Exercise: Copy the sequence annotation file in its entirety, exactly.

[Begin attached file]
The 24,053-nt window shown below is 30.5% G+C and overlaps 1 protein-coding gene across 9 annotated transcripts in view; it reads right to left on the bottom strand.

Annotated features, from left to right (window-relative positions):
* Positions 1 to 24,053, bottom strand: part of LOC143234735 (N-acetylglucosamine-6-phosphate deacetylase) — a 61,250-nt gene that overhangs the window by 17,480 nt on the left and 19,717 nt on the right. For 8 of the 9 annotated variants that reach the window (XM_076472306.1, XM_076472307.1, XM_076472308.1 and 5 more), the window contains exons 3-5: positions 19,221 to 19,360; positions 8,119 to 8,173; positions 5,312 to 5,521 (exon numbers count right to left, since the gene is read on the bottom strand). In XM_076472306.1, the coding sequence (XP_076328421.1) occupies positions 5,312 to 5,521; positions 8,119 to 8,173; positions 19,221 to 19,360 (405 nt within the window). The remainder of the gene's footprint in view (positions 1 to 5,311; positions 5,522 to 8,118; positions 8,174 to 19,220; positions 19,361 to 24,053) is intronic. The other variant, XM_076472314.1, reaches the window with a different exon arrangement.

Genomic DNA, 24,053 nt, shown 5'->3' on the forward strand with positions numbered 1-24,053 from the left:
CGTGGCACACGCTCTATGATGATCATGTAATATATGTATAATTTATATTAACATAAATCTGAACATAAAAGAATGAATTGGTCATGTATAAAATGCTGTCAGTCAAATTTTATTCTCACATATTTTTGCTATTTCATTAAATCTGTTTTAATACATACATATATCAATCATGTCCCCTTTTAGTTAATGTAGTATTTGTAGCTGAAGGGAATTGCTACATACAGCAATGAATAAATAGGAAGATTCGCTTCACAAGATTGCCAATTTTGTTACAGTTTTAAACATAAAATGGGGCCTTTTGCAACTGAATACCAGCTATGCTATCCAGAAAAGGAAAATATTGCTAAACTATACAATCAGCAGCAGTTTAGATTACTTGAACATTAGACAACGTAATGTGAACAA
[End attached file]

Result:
The 24,053-nt window shown below is 30.5% G+C and overlaps 1 protein-coding gene across 9 annotated transcripts in view; it reads right to left on the bottom strand.

Annotated features, from left to right (window-relative positions):
* Positions 1 to 24,053, bottom strand: part of LOC143234735 (N-acetylglucosamine-6-phosphate deacetylase) — a 61,250-nt gene that overhangs the window by 17,480 nt on the left and 19,717 nt on the right. For 8 of the 9 annotated variants that reach the window (XM_076472306.1, XM_076472307.1, XM_076472308.1 and 5 more), the window contains exons 3-5: positions 19,221 to 19,360; positions 8,119 to 8,173; positions 5,312 to 5,521 (exon numbers count right to left, since the gene is read on the bottom strand). In XM_076472306.1, the coding sequence (XP_076328421.1) occupies positions 5,312 to 5,521; positions 8,119 to 8,173; positions 19,221 to 19,360 (405 nt within the window). The remainder of the gene's footprint in view (positions 1 to 5,311; positions 5,522 to 8,118; positions 8,174 to 19,220; positions 19,361 to 24,053) is intronic. The other variant, XM_076472314.1, reaches the window with a different exon arrangement.

Genomic DNA, 24,053 nt, shown 5'->3' on the forward strand with positions numbered 1-24,053 from the left:
CGTGGCACACGCTCTATGATGATCATGTAATATATGTATAATTTATATTAACATAAATCTGAACATAAAAGAATGAATTGGTCATGTATAAAATGCTGTCAGTCAAATTTTATTCTCACATATTTTTGCTATTTCATTAAATCTGTTTTAATACATACATATATCAATCATGTCCCCTTTTAGTTAATGTAGTATTTGTAGCTGAAGGGAATTGCTACATACAGCAATGAATAAATAGGAAGATTCGCTTCACAAGATTGCCAATTTTGTTACAGTTTTAAACATAAAATGGGGCCTTTTGCAACTGAATACCAGCTATGCTATCCAGAAAAGGAAAATATTGCTAAACTATACAATCAGCAGCAGTTTAGATTACTTGAACATTAGACAACGTAATGTGAACAA